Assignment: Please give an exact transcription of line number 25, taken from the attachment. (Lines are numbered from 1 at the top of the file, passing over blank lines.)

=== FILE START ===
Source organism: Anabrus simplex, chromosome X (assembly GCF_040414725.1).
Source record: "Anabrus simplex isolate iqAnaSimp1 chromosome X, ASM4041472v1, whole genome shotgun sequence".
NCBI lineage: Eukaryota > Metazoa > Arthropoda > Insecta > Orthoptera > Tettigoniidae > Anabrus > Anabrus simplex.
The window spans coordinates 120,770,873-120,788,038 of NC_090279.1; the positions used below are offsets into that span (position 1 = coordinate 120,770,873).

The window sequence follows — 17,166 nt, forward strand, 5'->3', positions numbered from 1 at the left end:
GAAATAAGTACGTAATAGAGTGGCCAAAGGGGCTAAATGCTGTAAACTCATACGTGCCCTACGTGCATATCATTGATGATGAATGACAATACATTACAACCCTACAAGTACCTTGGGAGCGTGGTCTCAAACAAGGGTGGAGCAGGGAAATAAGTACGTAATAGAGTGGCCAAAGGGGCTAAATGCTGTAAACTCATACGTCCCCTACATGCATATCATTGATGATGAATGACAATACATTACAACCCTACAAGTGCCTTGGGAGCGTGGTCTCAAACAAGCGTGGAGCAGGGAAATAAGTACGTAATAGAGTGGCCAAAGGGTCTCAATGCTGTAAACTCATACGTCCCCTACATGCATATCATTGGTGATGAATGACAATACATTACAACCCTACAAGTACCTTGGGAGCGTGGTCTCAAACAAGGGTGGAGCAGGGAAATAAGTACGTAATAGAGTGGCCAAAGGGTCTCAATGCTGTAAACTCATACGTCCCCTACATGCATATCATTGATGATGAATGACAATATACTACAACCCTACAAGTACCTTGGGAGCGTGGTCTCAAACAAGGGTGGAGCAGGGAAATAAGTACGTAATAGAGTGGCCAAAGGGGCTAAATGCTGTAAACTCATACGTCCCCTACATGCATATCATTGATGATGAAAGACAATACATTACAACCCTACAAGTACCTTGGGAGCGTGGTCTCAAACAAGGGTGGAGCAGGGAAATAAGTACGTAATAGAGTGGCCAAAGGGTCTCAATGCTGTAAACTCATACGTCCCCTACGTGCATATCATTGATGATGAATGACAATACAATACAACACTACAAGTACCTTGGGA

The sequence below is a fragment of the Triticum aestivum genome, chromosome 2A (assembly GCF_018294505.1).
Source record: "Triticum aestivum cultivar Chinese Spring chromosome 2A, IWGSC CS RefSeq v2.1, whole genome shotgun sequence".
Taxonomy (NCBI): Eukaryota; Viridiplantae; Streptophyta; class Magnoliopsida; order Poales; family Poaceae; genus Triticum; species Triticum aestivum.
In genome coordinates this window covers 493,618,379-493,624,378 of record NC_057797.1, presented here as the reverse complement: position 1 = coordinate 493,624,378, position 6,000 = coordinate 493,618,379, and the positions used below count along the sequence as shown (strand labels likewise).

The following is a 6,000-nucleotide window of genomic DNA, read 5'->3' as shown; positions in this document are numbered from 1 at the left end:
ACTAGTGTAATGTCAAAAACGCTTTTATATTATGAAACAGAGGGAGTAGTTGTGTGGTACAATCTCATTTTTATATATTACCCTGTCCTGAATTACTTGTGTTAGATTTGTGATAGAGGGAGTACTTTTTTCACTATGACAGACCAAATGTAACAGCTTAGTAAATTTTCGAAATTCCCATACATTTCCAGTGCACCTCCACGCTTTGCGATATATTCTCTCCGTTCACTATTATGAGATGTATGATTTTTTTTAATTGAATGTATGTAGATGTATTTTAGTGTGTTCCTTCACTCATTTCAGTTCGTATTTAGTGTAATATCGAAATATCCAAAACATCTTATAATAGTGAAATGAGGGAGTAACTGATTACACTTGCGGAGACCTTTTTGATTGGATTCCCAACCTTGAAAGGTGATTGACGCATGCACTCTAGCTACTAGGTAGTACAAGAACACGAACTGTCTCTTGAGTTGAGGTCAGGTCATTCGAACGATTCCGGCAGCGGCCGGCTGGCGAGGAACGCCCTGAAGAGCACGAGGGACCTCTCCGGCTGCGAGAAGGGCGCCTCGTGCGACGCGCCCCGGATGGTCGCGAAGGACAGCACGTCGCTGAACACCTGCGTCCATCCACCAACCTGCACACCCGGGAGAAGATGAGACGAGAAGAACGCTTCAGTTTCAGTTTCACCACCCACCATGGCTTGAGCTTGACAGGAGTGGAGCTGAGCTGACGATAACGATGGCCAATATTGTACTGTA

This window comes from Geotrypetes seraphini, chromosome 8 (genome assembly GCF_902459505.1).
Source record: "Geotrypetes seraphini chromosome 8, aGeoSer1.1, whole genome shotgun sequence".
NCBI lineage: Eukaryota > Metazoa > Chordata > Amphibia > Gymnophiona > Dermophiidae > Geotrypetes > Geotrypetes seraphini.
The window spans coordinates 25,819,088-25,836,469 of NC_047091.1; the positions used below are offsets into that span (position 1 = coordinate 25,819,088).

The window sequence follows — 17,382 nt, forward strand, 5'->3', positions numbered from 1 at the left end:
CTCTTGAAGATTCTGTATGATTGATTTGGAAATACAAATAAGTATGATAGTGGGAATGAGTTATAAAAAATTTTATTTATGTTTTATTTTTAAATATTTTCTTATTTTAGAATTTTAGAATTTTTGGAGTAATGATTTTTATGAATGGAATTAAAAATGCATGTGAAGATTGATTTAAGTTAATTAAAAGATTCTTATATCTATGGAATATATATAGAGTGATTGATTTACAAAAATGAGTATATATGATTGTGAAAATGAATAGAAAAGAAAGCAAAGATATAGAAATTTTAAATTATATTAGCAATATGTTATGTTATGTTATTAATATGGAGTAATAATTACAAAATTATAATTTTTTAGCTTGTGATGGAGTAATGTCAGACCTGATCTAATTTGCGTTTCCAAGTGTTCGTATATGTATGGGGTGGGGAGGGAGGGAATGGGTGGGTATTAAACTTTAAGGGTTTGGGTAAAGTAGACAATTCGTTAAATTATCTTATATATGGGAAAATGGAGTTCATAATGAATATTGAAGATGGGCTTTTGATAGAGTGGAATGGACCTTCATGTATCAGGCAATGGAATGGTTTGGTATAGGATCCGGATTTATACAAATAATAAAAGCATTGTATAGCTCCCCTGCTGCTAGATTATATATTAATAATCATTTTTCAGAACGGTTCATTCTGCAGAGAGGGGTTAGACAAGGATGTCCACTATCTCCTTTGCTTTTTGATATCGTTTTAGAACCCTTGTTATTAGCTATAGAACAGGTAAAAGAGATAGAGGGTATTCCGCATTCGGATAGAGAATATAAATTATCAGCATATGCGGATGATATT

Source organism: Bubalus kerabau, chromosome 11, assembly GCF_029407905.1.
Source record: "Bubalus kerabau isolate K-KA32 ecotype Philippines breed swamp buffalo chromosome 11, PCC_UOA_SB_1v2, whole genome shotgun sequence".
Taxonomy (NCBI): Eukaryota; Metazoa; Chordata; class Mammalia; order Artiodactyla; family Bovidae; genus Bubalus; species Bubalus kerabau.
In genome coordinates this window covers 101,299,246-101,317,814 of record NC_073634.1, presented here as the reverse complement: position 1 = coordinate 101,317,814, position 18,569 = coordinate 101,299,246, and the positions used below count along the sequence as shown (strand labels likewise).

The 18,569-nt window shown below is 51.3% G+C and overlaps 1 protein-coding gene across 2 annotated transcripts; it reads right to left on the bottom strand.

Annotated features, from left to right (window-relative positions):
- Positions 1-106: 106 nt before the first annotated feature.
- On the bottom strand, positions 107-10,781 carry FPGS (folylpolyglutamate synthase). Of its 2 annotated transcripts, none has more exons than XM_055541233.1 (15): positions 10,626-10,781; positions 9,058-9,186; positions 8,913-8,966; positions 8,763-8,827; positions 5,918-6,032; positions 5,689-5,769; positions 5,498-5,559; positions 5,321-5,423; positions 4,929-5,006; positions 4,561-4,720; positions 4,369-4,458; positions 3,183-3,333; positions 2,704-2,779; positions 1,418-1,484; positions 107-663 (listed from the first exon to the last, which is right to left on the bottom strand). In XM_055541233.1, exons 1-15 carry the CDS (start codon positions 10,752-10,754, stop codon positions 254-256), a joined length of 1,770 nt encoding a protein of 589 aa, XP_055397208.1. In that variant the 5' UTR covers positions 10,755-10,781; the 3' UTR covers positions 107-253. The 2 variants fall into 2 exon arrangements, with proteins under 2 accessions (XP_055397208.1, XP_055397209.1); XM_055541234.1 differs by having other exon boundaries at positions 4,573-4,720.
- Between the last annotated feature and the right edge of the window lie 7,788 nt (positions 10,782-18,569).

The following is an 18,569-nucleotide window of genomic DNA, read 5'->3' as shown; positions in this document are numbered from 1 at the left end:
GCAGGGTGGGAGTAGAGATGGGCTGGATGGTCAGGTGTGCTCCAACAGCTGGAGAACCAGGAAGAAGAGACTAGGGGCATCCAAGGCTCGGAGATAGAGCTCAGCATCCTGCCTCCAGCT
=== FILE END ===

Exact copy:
- Positions 1-106: 106 nt before the first annotated feature.